relatively low turnover it is a very manageable contingency. There's no
single answer, but if I had to make a rule I would say that when in doubt
you should link to the other table. Either way would work.
Assuming that each employee could attend many (i.e. more than one)
training
sessions, and each training session or course could be attended by many
employees, then there is a many-to-many relationship between employees
and
training sessions. In order to make that relationship possible you would
use a third table (a junction table is one term for it) between the other
two tables. Here's how I have it set up.

tblEmployee
EmployeeID (PK)
FirstName
LastName
etc.

tblSession
SessionID (PK)
Instructor
Subject
etc.

tblEnrollment (junction table)
EnrollmentID (PK)
EmployeeID (foreign key, or FK)
SessionID (FK)
SessionDate

If everybody invariably attends on the same day then SessionDate could be
in
tblSession. There is a one-to-many relationship between the two
EmployeeID
fields and the two SessionID fields. Check the box for Enforce
Referential
Integrity. You can cascade delete in the SessionID relationship, since
if a
class is entered but then cancelled you do not want to keep the roster
for
that class. In general, be very careful with cascade delete.
Create a form (frmSession) based on tblSession, and another
(fsubEnrollment)
based on tblEnrollment. fsubEnrollment will be the subform. On it,
create
a combo box based on tblEmployee. In the row source query, use
EmployeeID
as the first column. For the second column you could do something like
this: FullName: [LastName] & ", " & [FirstName]. In the third column
you
could place LastName, and set Sort By to Ascending. In the combo box
properties set the column count to 2, the bound column to 1, and the
column
widths to 0";1" (or whatever you need for the second number). The
EmployeeID will be stored, but the name will appear on the form. You
will
probably want to set the default view for fsubEnrollment to Continuous.
With frmSession open in design view, drag the icon for fsubEnrollment
onto
frmSession. Switch to form view, and try adding some test records.
Note that you need to have the name in tblEmployees before you can add
that
employee to a session. You will need a separate form to manage employee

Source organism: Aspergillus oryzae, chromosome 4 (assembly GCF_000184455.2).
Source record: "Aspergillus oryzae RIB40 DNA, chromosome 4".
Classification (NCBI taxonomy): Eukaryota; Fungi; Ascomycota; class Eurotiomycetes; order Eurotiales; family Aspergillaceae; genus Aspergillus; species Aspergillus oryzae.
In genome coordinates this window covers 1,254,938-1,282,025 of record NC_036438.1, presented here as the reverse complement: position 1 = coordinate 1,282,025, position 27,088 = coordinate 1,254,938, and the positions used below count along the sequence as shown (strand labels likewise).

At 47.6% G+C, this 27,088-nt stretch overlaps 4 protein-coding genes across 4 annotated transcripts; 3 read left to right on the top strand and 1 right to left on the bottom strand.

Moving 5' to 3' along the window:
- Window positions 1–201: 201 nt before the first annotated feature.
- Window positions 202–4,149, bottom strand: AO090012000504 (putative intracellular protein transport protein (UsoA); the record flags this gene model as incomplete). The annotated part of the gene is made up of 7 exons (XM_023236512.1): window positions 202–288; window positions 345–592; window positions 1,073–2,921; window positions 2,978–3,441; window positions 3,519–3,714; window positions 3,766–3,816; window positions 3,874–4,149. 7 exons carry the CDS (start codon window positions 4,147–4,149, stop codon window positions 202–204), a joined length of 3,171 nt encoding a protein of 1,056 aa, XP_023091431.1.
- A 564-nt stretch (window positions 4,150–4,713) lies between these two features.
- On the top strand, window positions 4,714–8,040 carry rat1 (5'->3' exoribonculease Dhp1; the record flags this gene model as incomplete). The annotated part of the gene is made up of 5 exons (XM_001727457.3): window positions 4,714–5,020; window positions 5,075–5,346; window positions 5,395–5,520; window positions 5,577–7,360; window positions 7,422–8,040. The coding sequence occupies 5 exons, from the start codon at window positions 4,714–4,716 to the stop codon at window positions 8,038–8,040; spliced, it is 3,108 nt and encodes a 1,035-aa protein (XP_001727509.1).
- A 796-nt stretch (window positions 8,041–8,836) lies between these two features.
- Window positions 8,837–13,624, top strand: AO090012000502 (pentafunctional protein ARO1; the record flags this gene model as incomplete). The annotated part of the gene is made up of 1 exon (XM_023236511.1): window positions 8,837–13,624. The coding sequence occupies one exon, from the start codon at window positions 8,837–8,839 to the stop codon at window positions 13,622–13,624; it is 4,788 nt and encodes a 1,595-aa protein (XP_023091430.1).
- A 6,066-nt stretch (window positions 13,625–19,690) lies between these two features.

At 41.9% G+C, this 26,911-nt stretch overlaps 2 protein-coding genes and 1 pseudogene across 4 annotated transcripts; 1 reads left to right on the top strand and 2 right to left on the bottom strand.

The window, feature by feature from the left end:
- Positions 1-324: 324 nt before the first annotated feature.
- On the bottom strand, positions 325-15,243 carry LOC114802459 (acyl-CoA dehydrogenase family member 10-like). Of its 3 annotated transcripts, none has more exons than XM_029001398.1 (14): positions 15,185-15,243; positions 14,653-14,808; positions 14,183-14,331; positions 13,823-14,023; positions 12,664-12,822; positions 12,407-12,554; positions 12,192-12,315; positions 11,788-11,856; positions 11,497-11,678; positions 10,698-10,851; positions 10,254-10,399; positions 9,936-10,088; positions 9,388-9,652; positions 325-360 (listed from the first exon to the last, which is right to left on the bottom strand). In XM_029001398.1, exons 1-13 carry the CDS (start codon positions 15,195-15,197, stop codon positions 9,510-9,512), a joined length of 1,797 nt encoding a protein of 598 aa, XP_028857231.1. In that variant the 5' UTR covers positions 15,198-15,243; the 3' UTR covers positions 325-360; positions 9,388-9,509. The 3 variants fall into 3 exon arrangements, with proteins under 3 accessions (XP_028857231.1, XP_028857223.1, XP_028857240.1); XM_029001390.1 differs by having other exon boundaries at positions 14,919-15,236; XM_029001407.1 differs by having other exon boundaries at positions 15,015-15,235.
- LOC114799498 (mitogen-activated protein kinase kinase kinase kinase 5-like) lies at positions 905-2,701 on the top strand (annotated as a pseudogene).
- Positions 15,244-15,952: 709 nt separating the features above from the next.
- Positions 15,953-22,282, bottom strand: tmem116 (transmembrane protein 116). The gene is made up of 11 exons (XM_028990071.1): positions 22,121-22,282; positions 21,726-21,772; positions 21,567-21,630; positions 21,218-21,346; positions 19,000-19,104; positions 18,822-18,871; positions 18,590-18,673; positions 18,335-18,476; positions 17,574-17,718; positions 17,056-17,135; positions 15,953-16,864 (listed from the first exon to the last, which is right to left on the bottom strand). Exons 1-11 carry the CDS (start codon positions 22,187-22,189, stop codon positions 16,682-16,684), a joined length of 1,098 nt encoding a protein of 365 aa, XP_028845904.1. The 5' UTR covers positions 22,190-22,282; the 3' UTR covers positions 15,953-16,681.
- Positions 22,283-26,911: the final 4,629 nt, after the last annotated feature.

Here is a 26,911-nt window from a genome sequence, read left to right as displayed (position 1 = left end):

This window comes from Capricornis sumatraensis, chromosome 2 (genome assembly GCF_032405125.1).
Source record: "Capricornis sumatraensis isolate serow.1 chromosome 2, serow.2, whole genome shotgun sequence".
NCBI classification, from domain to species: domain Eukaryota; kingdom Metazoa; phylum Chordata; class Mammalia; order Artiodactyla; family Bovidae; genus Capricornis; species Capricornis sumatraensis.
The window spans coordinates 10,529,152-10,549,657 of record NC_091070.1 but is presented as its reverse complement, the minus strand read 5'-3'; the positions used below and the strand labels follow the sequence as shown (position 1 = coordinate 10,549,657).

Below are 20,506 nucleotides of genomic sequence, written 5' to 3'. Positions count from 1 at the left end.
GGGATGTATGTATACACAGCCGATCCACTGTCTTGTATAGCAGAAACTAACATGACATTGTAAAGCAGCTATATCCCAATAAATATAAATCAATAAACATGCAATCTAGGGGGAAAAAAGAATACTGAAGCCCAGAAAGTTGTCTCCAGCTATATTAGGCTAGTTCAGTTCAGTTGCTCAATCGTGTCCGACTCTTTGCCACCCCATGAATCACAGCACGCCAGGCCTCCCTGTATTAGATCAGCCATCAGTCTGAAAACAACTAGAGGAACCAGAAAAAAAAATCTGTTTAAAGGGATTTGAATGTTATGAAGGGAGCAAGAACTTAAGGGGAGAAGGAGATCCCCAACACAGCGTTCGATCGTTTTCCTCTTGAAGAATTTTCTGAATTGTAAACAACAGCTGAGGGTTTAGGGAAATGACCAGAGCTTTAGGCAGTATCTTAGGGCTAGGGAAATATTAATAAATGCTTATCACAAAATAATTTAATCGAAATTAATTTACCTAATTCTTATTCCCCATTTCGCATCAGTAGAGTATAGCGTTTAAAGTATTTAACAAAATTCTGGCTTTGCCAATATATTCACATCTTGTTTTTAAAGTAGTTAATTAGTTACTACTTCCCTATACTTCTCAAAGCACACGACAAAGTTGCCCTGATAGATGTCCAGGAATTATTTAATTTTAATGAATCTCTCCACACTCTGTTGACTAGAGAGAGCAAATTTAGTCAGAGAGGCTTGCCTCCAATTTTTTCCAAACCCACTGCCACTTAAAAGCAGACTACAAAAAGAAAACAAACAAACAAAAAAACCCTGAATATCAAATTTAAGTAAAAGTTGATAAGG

information.
Two more points: where I have said to use a table as the basis for a
form,
you could use a query based on that table instead (in case you want to
sort
records, or concatenate fields, or perform calculations, etc.). Also, in
tblEmployees you may want to just have a check box (Yes/No field) for
Inactive, and skip the Active field. An Employee who is not inactive is
active by default. With two check boxes you run the risk of having the
employee be active and inactive simultaneously, unless you use some sort
of
code to prevent it. Not a big deal to do so, but quite possibly it is
unnecessary.

Karen said:
Thank you for your help Bruce - Since you have created an employee
training
record DB, would you please give me some advice regarding my table
design?

This is what I have in terms of tables:

tblEmployees
LastName
FirstName
EmployeeNo (PK)
DepartmentNo
StartDate
EndDate
ActiveEmployee
InactiveEmployee

tblSOPs
SOPNo
SOPTitle
SOPType
LSNo (PK)

Note: We have recently changed numbers for our SOPs and I have to add
all
the new numbers (LSNo) and still have the old numbers (SOPNo) in the
DB,
but
use the LS numbers in the form for data entry.

tblTrainingType
AutoNumber (PK)
TrainingType

tblDepartment
DeptNo (PK)
DeptName

ANY advice would be greatly appreciated
Thank you, Karen

:

Having designed a successful training records database myself (with
much
help from these groups) I will first point out that you may well be
required
to maintain training records for some period of time. I agree with
the
suggestion to flag an employee as Inactive, and to leave the records
in
place. I will also say that you may not need to link from the
employee
record to a department record. You could probably just store the
department
name in the employee record. You could query the employee table to
find
all
employees from a particular department.

I'm setting up a new DB for my employee training records. I have a
table
for
employees and a table for departments. There is a one-to-many
relationship
in the department table (one) and in the employee table (many) for
department
number. Let's say that when an employee leaves the company, I want
to
delete
all of his or her records. Should I select "Cascade Delete Related
Records"
in the edit relationships dialog box if I want to delete all the
records
at
once or is there another way to do this?

Thank you, Karen
 
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B

BruceM

Fred,

No, I don't track attendance. Training is not really done by way of
structured classes, but is instead more often along the lines of on-the-job
training regarding new or revised manufacturing, auditing, inspection, etc.
methods. Participation in training is very much up to supervisory and
management decisions about who will need to know about the changes or
revisions. I do not use the database to track or monitor attendance, so I
can offer no suggestions based on my own experience.
However, I know that variants of this question arise from time to time. A
Google groups search may help uncover some past discussions, or you could
try a new thread. If you continue in this thread it is likely your question
will get buried. Good luck.